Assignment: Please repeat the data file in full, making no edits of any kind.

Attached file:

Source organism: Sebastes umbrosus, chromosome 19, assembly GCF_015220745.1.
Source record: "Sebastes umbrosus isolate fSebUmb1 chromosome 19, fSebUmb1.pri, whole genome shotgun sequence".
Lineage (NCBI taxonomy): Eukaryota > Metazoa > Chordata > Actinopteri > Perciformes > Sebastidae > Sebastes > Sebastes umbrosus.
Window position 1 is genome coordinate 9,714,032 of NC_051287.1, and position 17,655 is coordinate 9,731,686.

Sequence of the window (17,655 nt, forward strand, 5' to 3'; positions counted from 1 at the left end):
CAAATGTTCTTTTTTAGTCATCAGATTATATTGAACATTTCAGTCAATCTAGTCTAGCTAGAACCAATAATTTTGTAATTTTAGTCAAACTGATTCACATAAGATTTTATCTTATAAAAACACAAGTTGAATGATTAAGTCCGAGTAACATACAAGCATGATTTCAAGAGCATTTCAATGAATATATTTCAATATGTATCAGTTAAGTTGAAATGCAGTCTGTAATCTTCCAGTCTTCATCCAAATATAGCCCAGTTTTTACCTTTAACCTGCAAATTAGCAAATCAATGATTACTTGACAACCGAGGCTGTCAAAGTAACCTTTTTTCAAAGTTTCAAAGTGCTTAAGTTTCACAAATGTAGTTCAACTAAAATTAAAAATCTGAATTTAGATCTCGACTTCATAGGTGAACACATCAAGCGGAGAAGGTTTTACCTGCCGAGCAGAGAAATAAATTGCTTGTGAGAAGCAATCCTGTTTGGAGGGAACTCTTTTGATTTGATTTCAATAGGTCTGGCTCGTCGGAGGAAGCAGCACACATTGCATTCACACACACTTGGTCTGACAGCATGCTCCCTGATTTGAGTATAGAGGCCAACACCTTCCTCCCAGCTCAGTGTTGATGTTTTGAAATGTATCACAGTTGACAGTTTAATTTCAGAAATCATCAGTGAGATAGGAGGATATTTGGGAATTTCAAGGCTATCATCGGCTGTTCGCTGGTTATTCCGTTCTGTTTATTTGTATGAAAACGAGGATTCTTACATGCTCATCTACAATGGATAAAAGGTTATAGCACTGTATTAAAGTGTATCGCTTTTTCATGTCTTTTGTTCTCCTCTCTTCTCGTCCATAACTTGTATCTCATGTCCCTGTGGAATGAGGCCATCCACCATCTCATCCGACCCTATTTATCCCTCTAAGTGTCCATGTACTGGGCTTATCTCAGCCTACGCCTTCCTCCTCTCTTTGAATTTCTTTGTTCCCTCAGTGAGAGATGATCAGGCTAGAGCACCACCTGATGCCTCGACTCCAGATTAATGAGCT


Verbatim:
Source organism: Sebastes umbrosus, chromosome 19, assembly GCF_015220745.1.
Source record: "Sebastes umbrosus isolate fSebUmb1 chromosome 19, fSebUmb1.pri, whole genome shotgun sequence".
Lineage (NCBI taxonomy): Eukaryota > Metazoa > Chordata > Actinopteri > Perciformes > Sebastidae > Sebastes > Sebastes umbrosus.
Window position 1 is genome coordinate 9,714,032 of NC_051287.1, and position 17,655 is coordinate 9,731,686.

Sequence of the window (17,655 nt, forward strand, 5' to 3'; positions counted from 1 at the left end):
CAAATGTTCTTTTTTAGTCATCAGATTATATTGAACATTTCAGTCAATCTAGTCTAGCTAGAACCAATAATTTTGTAATTTTAGTCAAACTGATTCACATAAGATTTTATCTTATAAAAACACAAGTTGAATGATTAAGTCCGAGTAACATACAAGCATGATTTCAAGAGCATTTCAATGAATATATTTCAATATGTATCAGTTAAGTTGAAATGCAGTCTGTAATCTTCCAGTCTTCATCCAAATATAGCCCAGTTTTTACCTTTAACCTGCAAATTAGCAAATCAATGATTACTTGACAACCGAGGCTGTCAAAGTAACCTTTTTTCAAAGTTTCAAAGTGCTTAAGTTTCACAAATGTAGTTCAACTAAAATTAAAAATCTGAATTTAGATCTCGACTTCATAGGTGAACACATCAAGCGGAGAAGGTTTTACCTGCCGAGCAGAGAAATAAATTGCTTGTGAGAAGCAATCCTGTTTGGAGGGAACTCTTTTGATTTGATTTCAATAGGTCTGGCTCGTCGGAGGAAGCAGCACACATTGCATTCACACACACTTGGTCTGACAGCATGCTCCCTGATTTGAGTATAGAGGCCAACACCTTCCTCCCAGCTCAGTGTTGATGTTTTGAAATGTATCACAGTTGACAGTTTAATTTCAGAAATCATCAGTGAGATAGGAGGATATTTGGGAATTTCAAGGCTATCATCGGCTGTTCGCTGGTTATTCCGTTCTGTTTATTTGTATGAAAACGAGGATTCTTACATGCTCATCTACAATGGATAAAAGGTTATAGCACTGTATTAAAGTGTATCGCTTTTTCATGTCTTTTGTTCTCCTCTCTTCTCGTCCATAACTTGTATCTCATGTCCCTGTGGAATGAGGCCATCCACCATCTCATCCGACCCTATTTATCCCTCTAAGTGTCCATGTACTGGGCTTATCTCAGCCTACGCCTTCCTCCTCTCTTTGAATTTCTTTGTTCCCTCAGTGAGAGATGATCAGGCTAGAGCACCACCTGATGCCTCGACTCCAGATTAATGAGCT